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Movie Review

‘X-Men: Days of Future Past’ is fast, smart, and intermittently inspired

Ian McKellan (top) and Patrick Stewart as Magneto and Xavier, respectively.

Alan Markfield/20th Century Fox

Ian McKellan (top) and Patrick Stewart as Magneto and Xavier, respectively.

There’s only one great scene in “X-Men: Days of Future Past,” but it’s a keeper. A handful of Pentagon security guards have cornered the young Professor X (James McAvoy), Magneto (Michael Fassbender), and Wolverine (Hugh Jackman), and have opened fire; all appears lost. Just then the scene cranks to a standstill as the adolescent Quicksilver (Evan Peters) ambles about the room rearranging bullet trajectories, fists, and feet with bratty pleasure. In real-time, he’s moving too fast to be seen, but the movie lets us share this moment of empowered teen prankishness, Jim Croce’s “Time in a Bottle” playing archly on the soundtrack. This is what the new Spider-Man movie should feel like.

In all other respects — and aside from its criminal misuse of a Moody Blues album title — “X-Men: Days of Future Past” upholds the acceptably high batting average of Marvel’s second-tier movie franchise. (The first, and the company’s primary ATM machine, is “The Avengers” and its attendant spinoffs). “Days” is fast, smart, well-acted, and intermittently inspired, and if you don’t know or care who Beast or Blink or Storm are, you can safely skip it. Seven films in from 2000’s “X-Men,” the series is playing to the converted — which by now is almost everyone under 30.

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The plot involves one of those time-travel loops that science fiction series go to when they get bored. “X-Men: Days of Future Past” begins where most modern blockbusters end — with New York City in ruins — and then proceeds backward. In this Apocalypse Next Week, an army of government-built robot Sentinels has wiped out the mutants and any humans whose DNA indicates they may someday have a mutant. Our mutant heroes hole up in a last bastion and, using the temporal-relocation powers of Kitty Pryde (Ellen Page), send Wolverine back to 1973 to stop the event that spooked humans into building the Sentinels in the first place: the assassination of their inventor, Dr. Bolivar Trask (Peter Dinklage), by the renegade shape-shifter Mystique (Jennifer Lawrence).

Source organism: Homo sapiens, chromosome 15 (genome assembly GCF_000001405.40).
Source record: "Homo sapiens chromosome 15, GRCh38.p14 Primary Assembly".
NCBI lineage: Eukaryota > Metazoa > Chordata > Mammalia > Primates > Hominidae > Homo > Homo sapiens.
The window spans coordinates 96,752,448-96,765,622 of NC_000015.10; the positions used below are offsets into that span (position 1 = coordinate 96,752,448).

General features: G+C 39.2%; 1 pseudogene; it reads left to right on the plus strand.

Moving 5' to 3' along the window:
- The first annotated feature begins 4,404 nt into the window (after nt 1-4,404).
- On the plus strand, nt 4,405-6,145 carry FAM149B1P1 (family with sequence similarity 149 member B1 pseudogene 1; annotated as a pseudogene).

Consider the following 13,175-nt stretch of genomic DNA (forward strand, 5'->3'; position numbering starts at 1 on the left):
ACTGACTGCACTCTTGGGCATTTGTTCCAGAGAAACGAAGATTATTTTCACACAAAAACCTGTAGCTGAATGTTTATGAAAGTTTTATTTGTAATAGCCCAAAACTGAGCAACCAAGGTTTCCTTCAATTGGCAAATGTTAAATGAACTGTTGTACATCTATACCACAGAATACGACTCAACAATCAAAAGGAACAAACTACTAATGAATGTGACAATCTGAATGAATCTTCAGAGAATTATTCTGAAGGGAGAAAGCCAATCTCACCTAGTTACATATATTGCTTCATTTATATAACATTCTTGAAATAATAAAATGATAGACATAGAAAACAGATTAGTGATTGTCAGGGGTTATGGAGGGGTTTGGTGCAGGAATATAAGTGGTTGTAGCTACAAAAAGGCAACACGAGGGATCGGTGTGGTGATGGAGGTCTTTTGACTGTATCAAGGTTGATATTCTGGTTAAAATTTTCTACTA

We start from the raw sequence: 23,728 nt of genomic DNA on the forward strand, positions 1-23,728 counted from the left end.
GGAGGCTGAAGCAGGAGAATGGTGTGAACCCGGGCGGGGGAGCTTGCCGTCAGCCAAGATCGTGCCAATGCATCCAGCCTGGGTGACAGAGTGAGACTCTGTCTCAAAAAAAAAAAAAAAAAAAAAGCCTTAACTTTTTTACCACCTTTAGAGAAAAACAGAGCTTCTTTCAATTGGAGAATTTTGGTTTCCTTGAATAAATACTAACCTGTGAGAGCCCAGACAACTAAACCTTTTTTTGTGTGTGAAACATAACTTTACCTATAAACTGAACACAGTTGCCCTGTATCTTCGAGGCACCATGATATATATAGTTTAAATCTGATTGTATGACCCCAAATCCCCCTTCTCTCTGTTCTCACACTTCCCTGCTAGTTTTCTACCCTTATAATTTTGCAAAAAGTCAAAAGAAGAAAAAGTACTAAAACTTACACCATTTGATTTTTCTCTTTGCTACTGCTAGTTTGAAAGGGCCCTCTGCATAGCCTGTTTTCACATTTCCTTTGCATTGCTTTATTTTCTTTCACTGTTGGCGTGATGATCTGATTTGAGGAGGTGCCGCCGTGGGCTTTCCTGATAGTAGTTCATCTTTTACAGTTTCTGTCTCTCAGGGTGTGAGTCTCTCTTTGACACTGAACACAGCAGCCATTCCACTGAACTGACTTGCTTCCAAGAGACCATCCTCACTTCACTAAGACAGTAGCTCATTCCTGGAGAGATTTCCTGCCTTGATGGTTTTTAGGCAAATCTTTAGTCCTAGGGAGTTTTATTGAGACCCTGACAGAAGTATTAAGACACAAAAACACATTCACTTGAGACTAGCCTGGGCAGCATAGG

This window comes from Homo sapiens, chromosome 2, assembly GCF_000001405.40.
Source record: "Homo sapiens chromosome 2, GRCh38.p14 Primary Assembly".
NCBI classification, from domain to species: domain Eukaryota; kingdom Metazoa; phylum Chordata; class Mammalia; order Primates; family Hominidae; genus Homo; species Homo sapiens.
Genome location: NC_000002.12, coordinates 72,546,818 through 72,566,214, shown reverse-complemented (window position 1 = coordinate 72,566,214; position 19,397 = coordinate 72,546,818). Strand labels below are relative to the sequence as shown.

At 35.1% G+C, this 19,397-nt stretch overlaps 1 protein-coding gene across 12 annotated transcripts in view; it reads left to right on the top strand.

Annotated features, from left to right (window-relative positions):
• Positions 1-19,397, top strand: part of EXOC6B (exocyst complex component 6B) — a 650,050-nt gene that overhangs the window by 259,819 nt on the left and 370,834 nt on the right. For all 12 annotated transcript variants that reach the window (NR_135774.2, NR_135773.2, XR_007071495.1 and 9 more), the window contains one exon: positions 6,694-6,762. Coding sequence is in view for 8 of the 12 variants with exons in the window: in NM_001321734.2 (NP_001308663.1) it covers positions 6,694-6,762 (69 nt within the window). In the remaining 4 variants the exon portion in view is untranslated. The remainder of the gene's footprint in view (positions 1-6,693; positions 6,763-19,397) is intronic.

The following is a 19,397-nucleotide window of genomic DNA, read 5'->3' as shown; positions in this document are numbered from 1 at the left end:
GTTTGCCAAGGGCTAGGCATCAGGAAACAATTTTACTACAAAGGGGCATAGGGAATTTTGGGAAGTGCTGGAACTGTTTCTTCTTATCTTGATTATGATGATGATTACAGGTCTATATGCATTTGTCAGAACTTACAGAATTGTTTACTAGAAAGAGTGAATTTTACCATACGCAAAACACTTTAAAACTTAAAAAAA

This means two things. First, we get a quartet of classy British thespians instead of a pair: McAvoy and Patrick Stewart as heroic Charles Xavier young and old and Fassbender and Ian McKellen as villainous Magneto sub and prime. Second: waterbed jokes. Under the direction of Bryan Singer — back behind the camera for the first time since “X-Men” and its initial sequel — “Days of Future Past” manages to spoof the polyester verities of the Me Decade while attending to the main order of business with grim, propulsive flair. As in 2011’s “X-Men: First Class,” the movie encompasses real-world events like the Vietnam War and the 1973 Paris Peace Accords without too much ahistorical disrespect. Anyway, it’s fun to watch a giant blue mutant (Nicholas Hoult) tear up the Champs Elysees.